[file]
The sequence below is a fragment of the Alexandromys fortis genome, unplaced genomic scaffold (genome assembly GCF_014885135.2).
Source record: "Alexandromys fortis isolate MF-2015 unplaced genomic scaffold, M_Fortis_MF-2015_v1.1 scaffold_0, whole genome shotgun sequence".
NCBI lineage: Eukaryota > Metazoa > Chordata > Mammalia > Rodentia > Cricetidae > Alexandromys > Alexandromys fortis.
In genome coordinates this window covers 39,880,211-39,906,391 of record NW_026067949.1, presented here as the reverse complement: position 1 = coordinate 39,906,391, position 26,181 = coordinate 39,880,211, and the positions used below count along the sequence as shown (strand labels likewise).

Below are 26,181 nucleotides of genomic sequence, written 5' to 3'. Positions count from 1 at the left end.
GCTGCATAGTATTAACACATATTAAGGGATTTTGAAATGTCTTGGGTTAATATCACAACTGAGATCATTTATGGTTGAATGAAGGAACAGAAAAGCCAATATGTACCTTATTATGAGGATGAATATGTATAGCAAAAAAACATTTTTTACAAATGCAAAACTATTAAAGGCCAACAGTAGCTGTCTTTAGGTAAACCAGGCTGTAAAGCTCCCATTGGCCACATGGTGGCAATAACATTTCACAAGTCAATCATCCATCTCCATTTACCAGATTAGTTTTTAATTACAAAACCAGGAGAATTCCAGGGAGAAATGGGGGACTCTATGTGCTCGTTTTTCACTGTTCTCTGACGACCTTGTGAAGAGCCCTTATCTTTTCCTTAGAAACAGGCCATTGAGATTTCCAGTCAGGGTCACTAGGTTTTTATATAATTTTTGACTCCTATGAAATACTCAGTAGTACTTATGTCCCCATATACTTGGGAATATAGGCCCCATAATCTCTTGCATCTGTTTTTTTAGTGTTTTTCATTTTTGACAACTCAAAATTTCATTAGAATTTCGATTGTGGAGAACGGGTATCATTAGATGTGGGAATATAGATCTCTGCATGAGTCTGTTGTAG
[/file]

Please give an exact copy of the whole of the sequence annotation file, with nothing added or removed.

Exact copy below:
The sequence below is a fragment of the Alexandromys fortis genome, unplaced genomic scaffold (genome assembly GCF_014885135.2).
Source record: "Alexandromys fortis isolate MF-2015 unplaced genomic scaffold, M_Fortis_MF-2015_v1.1 scaffold_0, whole genome shotgun sequence".
NCBI lineage: Eukaryota > Metazoa > Chordata > Mammalia > Rodentia > Cricetidae > Alexandromys > Alexandromys fortis.
In genome coordinates this window covers 39,880,211-39,906,391 of record NW_026067949.1, presented here as the reverse complement: position 1 = coordinate 39,906,391, position 26,181 = coordinate 39,880,211, and the positions used below count along the sequence as shown (strand labels likewise).

Below are 26,181 nucleotides of genomic sequence, written 5' to 3'. Positions count from 1 at the left end.
GCTGCATAGTATTAACACATATTAAGGGATTTTGAAATGTCTTGGGTTAATATCACAACTGAGATCATTTATGGTTGAATGAAGGAACAGAAAAGCCAATATGTACCTTATTATGAGGATGAATATGTATAGCAAAAAAACATTTTTTACAAATGCAAAACTATTAAAGGCCAACAGTAGCTGTCTTTAGGTAAACCAGGCTGTAAAGCTCCCATTGGCCACATGGTGGCAATAACATTTCACAAGTCAATCATCCATCTCCATTTACCAGATTAGTTTTTAATTACAAAACCAGGAGAATTCCAGGGAGAAATGGGGGACTCTATGTGCTCGTTTTTCACTGTTCTCTGACGACCTTGTGAAGAGCCCTTATCTTTTCCTTAGAAACAGGCCATTGAGATTTCCAGTCAGGGTCACTAGGTTTTTATATAATTTTTGACTCCTATGAAATACTCAGTAGTACTTATGTCCCCATATACTTGGGAATATAGGCCCCATAATCTCTTGCATCTGTTTTTTTAGTGTTTTTCATTTTTGACAACTCAAAATTTCATTAGAATTTCGATTGTGGAGAACGGGTATCATTAGATGTGGGAATATAGATCTCTGCATGAGTCTGTTGTAG